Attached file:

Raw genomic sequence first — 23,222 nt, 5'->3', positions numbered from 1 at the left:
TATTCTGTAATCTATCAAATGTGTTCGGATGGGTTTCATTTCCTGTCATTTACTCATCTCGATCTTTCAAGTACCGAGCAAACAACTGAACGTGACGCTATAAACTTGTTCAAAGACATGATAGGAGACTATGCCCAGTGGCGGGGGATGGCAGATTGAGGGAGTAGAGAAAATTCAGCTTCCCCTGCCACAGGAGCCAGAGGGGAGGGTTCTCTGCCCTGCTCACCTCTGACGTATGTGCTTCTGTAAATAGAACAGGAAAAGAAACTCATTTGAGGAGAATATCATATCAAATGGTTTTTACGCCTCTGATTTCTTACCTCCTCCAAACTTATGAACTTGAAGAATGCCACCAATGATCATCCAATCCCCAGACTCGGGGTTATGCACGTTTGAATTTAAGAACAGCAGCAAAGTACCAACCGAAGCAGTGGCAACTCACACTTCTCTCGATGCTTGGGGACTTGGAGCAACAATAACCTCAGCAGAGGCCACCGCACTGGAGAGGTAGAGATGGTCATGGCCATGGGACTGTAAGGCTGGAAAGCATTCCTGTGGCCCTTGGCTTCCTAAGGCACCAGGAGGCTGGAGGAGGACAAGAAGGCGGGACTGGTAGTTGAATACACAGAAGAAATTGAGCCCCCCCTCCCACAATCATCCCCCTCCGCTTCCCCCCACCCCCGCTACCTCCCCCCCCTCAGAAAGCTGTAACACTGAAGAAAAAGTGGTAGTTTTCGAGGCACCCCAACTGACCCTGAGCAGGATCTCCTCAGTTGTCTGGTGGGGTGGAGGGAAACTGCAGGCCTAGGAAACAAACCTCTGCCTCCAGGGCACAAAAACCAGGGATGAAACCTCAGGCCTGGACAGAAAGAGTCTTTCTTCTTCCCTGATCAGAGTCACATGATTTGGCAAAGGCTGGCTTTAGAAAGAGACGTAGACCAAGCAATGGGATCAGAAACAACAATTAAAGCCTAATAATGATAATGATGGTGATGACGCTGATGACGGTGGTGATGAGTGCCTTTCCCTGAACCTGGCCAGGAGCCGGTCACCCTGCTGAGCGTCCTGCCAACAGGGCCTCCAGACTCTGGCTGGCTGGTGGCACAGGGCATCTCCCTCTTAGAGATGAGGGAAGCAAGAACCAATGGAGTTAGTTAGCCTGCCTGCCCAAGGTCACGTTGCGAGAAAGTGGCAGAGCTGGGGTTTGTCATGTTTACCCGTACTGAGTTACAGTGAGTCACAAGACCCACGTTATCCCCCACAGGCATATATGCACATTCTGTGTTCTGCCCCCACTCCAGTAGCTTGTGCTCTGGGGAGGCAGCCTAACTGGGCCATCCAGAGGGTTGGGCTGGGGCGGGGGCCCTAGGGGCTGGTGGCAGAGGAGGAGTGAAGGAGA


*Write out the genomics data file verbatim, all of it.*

Raw genomic sequence first — 23,222 nt, 5'->3', positions numbered from 1 at the left:
TATTCTGTAATCTATCAAATGTGTTCGGATGGGTTTCATTTCCTGTCATTTACTCATCTCGATCTTTCAAGTACCGAGCAAACAACTGAACGTGACGCTATAAACTTGTTCAAAGACATGATAGGAGACTATGCCCAGTGGCGGGGGATGGCAGATTGAGGGAGTAGAGAAAATTCAGCTTCCCCTGCCACAGGAGCCAGAGGGGAGGGTTCTCTGCCCTGCTCACCTCTGACGTATGTGCTTCTGTAAATAGAACAGGAAAAGAAACTCATTTGAGGAGAATATCATATCAAATGGTTTTTACGCCTCTGATTTCTTACCTCCTCCAAACTTATGAACTTGAAGAATGCCACCAATGATCATCCAATCCCCAGACTCGGGGTTATGCACGTTTGAATTTAAGAACAGCAGCAAAGTACCAACCGAAGCAGTGGCAACTCACACTTCTCTCGATGCTTGGGGACTTGGAGCAACAATAACCTCAGCAGAGGCCACCGCACTGGAGAGGTAGAGATGGTCATGGCCATGGGACTGTAAGGCTGGAAAGCATTCCTGTGGCCCTTGGCTTCCTAAGGCACCAGGAGGCTGGAGGAGGACAAGAAGGCGGGACTGGTAGTTGAATACACAGAAGAAATTGAGCCCCCCCTCCCACAATCATCCCCCTCCGCTTCCCCCCACCCCCGCTACCTCCCCCCCCTCAGAAAGCTGTAACACTGAAGAAAAAGTGGTAGTTTTCGAGGCACCCCAACTGACCCTGAGCAGGATCTCCTCAGTTGTCTGGTGGGGTGGAGGGAAACTGCAGGCCTAGGAAACAAACCTCTGCCTCCAGGGCACAAAAACCAGGGATGAAACCTCAGGCCTGGACAGAAAGAGTCTTTCTTCTTCCCTGATCAGAGTCACATGATTTGGCAAAGGCTGGCTTTAGAAAGAGACGTAGACCAAGCAATGGGATCAGAAACAACAATTAAAGCCTAATAATGATAATGATGGTGATGACGCTGATGACGGTGGTGATGAGTGCCTTTCCCTGAACCTGGCCAGGAGCCGGTCACCCTGCTGAGCGTCCTGCCAACAGGGCCTCCAGACTCTGGCTGGCTGGTGGCACAGGGCATCTCCCTCTTAGAGATGAGGGAAGCAAGAACCAATGGAGTTAGTTAGCCTGCCTGCCCAAGGTCACGTTGCGAGAAAGTGGCAGAGCTGGGGTTTGTCATGTTTACCCGTACTGAGTTACAGTGAGTCACAAGACCCACGTTATCCCCCACAGGCATATATGCACATTCTGTGTTCTGCCCCCACTCCAGTAGCTTGTGCTCTGGGGAGGCAGCCTAACTGGGCCATCCAGAGGGTTGGGCTGGGGCGGGGGCCCTAGGGGCTGGTGGCAGAGGAGGAGTGAAGGAGA